- • Dietary supplementation with inorganic nitrate has beneficial effects on skeletal muscle responses to exercise.
- • Both mitochondrial and extra-mitochondrial explanations have been proposed.
- • Contractile force of fast-twitch muscles was enhanced in mice supplemented with 1 mm NaNO3 in drinking water for 7 days.
- • Myoplasmic free [Ca2+] during tetanic stimulation was increased in fast-twitch muscles of nitrate-supplemented mice and this was accompanied by increased expression of calsequestrin 1 and the dihydropyridine receptor.
- • These results provide a new mechanism by which nitrate exerts beneficial effects on muscle function with applications to sports performance and a potential therapeutic role in conditions with muscle weakness.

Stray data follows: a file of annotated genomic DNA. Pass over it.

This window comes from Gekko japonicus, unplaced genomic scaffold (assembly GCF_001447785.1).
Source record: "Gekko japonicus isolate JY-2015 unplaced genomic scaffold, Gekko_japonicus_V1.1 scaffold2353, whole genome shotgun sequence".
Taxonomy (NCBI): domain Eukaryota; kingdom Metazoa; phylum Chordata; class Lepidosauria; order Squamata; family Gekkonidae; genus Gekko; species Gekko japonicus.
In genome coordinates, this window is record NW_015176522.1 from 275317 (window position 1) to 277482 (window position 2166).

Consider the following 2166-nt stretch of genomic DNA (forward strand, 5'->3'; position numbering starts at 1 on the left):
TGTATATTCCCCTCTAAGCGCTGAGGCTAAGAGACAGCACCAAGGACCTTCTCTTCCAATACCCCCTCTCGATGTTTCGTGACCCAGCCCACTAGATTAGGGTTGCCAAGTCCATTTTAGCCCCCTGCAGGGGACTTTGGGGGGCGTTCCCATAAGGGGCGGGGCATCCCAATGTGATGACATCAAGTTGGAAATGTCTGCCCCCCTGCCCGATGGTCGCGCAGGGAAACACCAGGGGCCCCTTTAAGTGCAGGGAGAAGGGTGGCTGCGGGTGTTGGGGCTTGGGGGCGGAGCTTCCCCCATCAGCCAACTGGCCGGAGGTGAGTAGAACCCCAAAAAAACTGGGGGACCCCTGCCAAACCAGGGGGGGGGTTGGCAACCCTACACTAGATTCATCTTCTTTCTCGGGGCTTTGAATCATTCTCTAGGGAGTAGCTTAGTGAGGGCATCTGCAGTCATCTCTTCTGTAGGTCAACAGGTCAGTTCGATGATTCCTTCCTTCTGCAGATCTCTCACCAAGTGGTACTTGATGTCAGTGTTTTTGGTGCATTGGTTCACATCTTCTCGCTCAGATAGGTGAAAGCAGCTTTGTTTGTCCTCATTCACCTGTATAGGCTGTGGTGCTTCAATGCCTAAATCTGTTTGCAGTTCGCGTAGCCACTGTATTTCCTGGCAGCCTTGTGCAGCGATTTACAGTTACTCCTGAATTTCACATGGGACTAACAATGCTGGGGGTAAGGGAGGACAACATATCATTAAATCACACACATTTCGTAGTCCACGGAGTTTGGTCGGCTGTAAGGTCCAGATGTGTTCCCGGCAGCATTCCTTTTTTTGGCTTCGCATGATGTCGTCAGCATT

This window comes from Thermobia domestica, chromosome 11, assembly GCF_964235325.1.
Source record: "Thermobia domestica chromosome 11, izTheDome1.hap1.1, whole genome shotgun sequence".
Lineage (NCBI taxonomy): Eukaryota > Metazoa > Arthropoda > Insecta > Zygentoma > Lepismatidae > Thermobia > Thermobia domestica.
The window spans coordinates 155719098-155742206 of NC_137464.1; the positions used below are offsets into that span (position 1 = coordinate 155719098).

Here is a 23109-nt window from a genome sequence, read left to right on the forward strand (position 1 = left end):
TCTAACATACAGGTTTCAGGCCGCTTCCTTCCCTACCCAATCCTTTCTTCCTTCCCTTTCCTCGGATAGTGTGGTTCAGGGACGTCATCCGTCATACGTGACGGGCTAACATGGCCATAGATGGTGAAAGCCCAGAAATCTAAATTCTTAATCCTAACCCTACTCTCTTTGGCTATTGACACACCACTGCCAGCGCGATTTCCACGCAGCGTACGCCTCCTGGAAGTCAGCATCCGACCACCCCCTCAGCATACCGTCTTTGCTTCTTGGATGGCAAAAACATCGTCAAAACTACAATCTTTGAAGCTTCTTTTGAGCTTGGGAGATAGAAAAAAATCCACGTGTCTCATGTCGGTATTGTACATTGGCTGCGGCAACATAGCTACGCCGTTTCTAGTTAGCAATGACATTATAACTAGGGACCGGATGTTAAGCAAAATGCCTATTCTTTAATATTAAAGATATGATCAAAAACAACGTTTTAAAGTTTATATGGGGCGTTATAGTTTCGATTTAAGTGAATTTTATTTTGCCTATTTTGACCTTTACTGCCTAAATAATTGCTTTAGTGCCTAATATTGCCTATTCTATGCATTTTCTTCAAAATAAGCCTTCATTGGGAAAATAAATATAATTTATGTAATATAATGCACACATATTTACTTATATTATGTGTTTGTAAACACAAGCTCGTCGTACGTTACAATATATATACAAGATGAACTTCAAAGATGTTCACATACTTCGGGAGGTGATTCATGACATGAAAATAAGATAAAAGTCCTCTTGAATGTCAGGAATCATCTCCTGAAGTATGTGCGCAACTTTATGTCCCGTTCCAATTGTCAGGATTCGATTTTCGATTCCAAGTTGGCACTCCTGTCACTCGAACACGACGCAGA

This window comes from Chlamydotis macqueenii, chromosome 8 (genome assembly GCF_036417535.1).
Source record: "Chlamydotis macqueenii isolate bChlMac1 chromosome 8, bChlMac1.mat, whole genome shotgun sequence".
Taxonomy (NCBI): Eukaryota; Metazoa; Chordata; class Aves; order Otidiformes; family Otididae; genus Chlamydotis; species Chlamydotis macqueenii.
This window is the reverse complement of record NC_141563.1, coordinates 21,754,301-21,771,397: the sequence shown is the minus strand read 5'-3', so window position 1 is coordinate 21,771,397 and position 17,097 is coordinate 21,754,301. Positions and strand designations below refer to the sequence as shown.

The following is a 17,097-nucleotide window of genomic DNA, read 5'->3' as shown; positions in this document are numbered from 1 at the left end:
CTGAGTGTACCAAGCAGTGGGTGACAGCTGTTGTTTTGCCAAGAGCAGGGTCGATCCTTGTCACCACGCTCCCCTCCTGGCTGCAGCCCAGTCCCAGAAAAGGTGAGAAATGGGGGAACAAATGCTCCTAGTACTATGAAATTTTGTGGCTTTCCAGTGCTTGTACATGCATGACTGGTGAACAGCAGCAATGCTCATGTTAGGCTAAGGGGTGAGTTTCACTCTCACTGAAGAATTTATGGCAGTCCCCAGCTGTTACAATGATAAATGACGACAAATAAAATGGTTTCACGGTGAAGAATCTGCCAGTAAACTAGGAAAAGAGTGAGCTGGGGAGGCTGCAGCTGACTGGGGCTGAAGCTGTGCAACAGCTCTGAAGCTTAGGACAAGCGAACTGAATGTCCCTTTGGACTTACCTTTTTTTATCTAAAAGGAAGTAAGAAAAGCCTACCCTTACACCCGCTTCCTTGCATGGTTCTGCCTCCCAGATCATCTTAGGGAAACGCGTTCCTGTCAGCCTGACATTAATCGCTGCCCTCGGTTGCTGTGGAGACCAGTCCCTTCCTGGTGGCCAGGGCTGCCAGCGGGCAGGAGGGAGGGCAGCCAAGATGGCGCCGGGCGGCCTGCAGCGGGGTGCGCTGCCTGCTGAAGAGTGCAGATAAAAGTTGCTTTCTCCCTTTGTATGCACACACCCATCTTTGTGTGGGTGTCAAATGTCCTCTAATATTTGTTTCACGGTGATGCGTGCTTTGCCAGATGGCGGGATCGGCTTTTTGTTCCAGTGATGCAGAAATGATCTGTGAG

Abstract Dietary inorganic nitrate has profound effects on health and physiological responses to exercise. Here, we examined if nitrate, in doses readily achievable via a normal diet, could improve Ca2+ handling and contractile function using fast- and slow-twitch skeletal muscles from C57bl/6 male mice given 1 mm sodium nitrate in water for 7 days. Age matched controls were provided water without added nitrate. In fast-twitch muscle fibres dissected from nitrate treated mice, myoplasmic free [Ca2+] was significantly greater than in Control fibres at stimulation frequencies from 20 to 150 Hz, which resulted in a major increase in contractile force at ≤50 Hz. At 100 Hz stimulation, the rate of force development was ∼35% faster in the nitrate group. These changes in nitrate treated mice were accompanied by increased expression of the Ca2+ handling proteins calsequestrin 1 and the dihydropyridine receptor. No changes in force or calsequestrin 1 and dihydropyridine receptor expression were measured in slow-twitch muscles. In conclusion, these results show a striking effect of nitrate supplementation on intracellular Ca2+ handling in fast-twitch muscle resulting in increased force production. A new mechanism is revealed by which nitrate can exert effects on muscle function with applications to performance and a potential therapeutic role in conditions with muscle weakness.